Edfu (also spelled "Idfu" and in other ways) is a town in Upper Egypt, 100 km south of Luxor on the west bank of the Nile.
Edfu is in an irrigated agricultural area, producing sugar cane and pottery. The reason to visit is the Temple of Horus, built from 237 BC. It became buried in deep sand and was therefore virtually intact (along with its inscriptions of royal history) when excavated in the 19th century.
- 1 Edfu railway and bus stations (4 km from the temple, east bank of the river). There are cafes and a supermarket nearby.
Trains from Cairo take 10 hr to Luxor then another two hours via Esna to Edfu, continuing to Kom Ombo and Aswan. There are 10–12 per day, so you should be able to avoid an early-hours arrival or departure.
Buses ply between Luxor and Aswan, frequency in 2020 is not known.
Cruise boats dock at the 2 river wharf on the west bank. Caleche drivers await the boats: they will ask for LE200 round trip (as of Oct 2018), but try to get them below LE150—that is the whole caleche not per person! If the boat is allowing you 2–2½ hr ashore, do not accept a ride that will only wait for an hour at the temple.
Tuk-tuks and taxis, if you can get past the caleche drivers, should not cost more than LE30. They are also available at the railway and bus station.
If you organise a long-distance taxi to get you between Luxor and Aswan, negotiate a stop-off in Edfu, and similarly in Esna and Kom Ombo. They are used to tourists doing that, so any protestation of the difficulty is just a bargaining ploy.
Walk or take a cab.
- 1 Temple of Horus at Edfu. Daily Oct–May 07:00–16:00, Jun–Sep 07:00–17:00. This complex is the best-preserved ancient temple in Egypt. The sun-deity Horus, usually depicted as a falcon or as a falcon-headed man, was worshiped as one of the chief deities, the son of Osiris. The temple was begun in 237 BCE by Ptolemy III over an earlier New Kingdom structure, and completed almost two centuries later in 57 BCE by Ptolemy XII (father of the famous Cleopatra). You enter through a massive pylon, 36 m high and decorated with reliefs showing Ptolemy XII smiting his enemies. The gateway is guarded by twin giant granite falcons. Adults LE140, students LE70.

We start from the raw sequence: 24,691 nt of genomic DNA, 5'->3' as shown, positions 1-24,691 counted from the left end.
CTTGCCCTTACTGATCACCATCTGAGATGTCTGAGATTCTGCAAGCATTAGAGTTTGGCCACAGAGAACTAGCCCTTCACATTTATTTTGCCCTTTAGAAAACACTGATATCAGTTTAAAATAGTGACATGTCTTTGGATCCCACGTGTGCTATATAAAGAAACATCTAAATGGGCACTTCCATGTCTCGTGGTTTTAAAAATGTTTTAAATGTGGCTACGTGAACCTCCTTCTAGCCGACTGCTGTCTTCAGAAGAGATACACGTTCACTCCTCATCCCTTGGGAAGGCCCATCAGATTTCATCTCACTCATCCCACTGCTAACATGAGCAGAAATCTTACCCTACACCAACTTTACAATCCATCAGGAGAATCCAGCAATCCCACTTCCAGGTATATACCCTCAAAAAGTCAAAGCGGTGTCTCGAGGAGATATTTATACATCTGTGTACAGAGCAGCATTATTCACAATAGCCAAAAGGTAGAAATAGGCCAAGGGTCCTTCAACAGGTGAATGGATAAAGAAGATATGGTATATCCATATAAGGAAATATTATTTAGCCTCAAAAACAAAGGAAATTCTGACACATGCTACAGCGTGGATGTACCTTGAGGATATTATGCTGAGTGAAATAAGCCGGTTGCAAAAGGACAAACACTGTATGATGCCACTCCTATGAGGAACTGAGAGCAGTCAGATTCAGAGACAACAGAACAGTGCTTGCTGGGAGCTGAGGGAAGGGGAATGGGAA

- Tell Edfu, the mound next to the temple, is not much to look at but is archaeologically important. It is the earlier town and its temples, harking back to the Old Kingdom from 2800 BC.
- 2 St. Pachomius Monastery. A still-active Coptic monastery 4 km west of town.
Sound and light shows are sometimes staged in the temple.
There are small stores for essentials around the town crossroads. Anything near the temple is overpriced tourist tat.
There is a string of little eating places along main drag from the Nile bridge to the temple, and south along the river bank. You are probably best going wherever the nurses from the hospital are eating.
Mint tea is always a good choice in Egypt.
- Horus Hotel, ☏ . Opposite Massa has same quality and price.
- Massa Hotel, ☏ . A small clean place by the crossroads near the temple. It's on the 4th floor, away from the street noise. Single room LE350.
- Kom Ombo, a riverside temple town, is 65 km south of Edfu on the highway to Aswan. Stop off at the Silsila royal quarries on the way—the best are on the west bank.
- Esna, another riverside temple town, is 60 km north of Edfu on the highway to Luxor.